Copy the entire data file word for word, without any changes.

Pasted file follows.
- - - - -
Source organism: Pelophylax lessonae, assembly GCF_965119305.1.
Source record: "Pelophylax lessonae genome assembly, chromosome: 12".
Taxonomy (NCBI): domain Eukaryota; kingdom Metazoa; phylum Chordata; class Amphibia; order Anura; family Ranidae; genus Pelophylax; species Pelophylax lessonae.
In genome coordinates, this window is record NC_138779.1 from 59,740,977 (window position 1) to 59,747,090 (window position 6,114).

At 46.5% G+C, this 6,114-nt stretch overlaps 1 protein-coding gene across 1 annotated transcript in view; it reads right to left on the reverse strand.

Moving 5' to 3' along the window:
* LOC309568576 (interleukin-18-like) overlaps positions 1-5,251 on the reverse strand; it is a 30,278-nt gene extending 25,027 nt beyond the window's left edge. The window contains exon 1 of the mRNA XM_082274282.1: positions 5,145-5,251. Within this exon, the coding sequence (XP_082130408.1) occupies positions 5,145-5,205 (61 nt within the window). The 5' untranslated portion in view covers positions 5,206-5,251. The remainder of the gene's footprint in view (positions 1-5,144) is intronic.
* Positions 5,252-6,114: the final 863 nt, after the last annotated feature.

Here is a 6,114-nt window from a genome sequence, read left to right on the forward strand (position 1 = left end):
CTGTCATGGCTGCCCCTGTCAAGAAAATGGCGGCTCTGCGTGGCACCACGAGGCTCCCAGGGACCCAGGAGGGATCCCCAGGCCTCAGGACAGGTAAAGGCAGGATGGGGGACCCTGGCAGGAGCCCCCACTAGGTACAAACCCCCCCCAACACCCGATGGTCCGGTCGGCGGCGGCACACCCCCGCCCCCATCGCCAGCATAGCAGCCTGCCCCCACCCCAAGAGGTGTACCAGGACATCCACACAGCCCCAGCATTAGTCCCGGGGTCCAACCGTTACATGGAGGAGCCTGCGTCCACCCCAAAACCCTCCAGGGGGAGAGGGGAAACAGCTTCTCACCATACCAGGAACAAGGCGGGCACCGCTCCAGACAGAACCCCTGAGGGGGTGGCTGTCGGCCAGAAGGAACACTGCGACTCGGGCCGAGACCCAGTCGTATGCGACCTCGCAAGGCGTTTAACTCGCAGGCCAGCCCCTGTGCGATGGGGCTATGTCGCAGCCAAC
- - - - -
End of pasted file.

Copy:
Source organism: Pelophylax lessonae, assembly GCF_965119305.1.
Source record: "Pelophylax lessonae genome assembly, chromosome: 12".
Taxonomy (NCBI): domain Eukaryota; kingdom Metazoa; phylum Chordata; class Amphibia; order Anura; family Ranidae; genus Pelophylax; species Pelophylax lessonae.
In genome coordinates, this window is record NC_138779.1 from 59,740,977 (window position 1) to 59,747,090 (window position 6,114).

At 46.5% G+C, this 6,114-nt stretch overlaps 1 protein-coding gene across 1 annotated transcript in view; it reads right to left on the reverse strand.

Moving 5' to 3' along the window:
* LOC309568576 (interleukin-18-like) overlaps positions 1-5,251 on the reverse strand; it is a 30,278-nt gene extending 25,027 nt beyond the window's left edge. The window contains exon 1 of the mRNA XM_082274282.1: positions 5,145-5,251. Within this exon, the coding sequence (XP_082130408.1) occupies positions 5,145-5,205 (61 nt within the window). The 5' untranslated portion in view covers positions 5,206-5,251. The remainder of the gene's footprint in view (positions 1-5,144) is intronic.
* Positions 5,252-6,114: the final 863 nt, after the last annotated feature.

Here is a 6,114-nt window from a genome sequence, read left to right on the forward strand (position 1 = left end):
CTGTCATGGCTGCCCCTGTCAAGAAAATGGCGGCTCTGCGTGGCACCACGAGGCTCCCAGGGACCCAGGAGGGATCCCCAGGCCTCAGGACAGGTAAAGGCAGGATGGGGGACCCTGGCAGGAGCCCCCACTAGGTACAAACCCCCCCCAACACCCGATGGTCCGGTCGGCGGCGGCACACCCCCGCCCCCATCGCCAGCATAGCAGCCTGCCCCCACCCCAAGAGGTGTACCAGGACATCCACACAGCCCCAGCATTAGTCCCGGGGTCCAACCGTTACATGGAGGAGCCTGCGTCCACCCCAAAACCCTCCAGGGGGAGAGGGGAAACAGCTTCTCACCATACCAGGAACAAGGCGGGCACCGCTCCAGACAGAACCCCTGAGGGGGTGGCTGTCGGCCAGAAGGAACACTGCGACTCGGGCCGAGACCCAGTCGTATGCGACCTCGCAAGGCGTTTAACTCGCAGGCCAGCCCCTGTGCGATGGGGCTATGTCGCAGCCAAC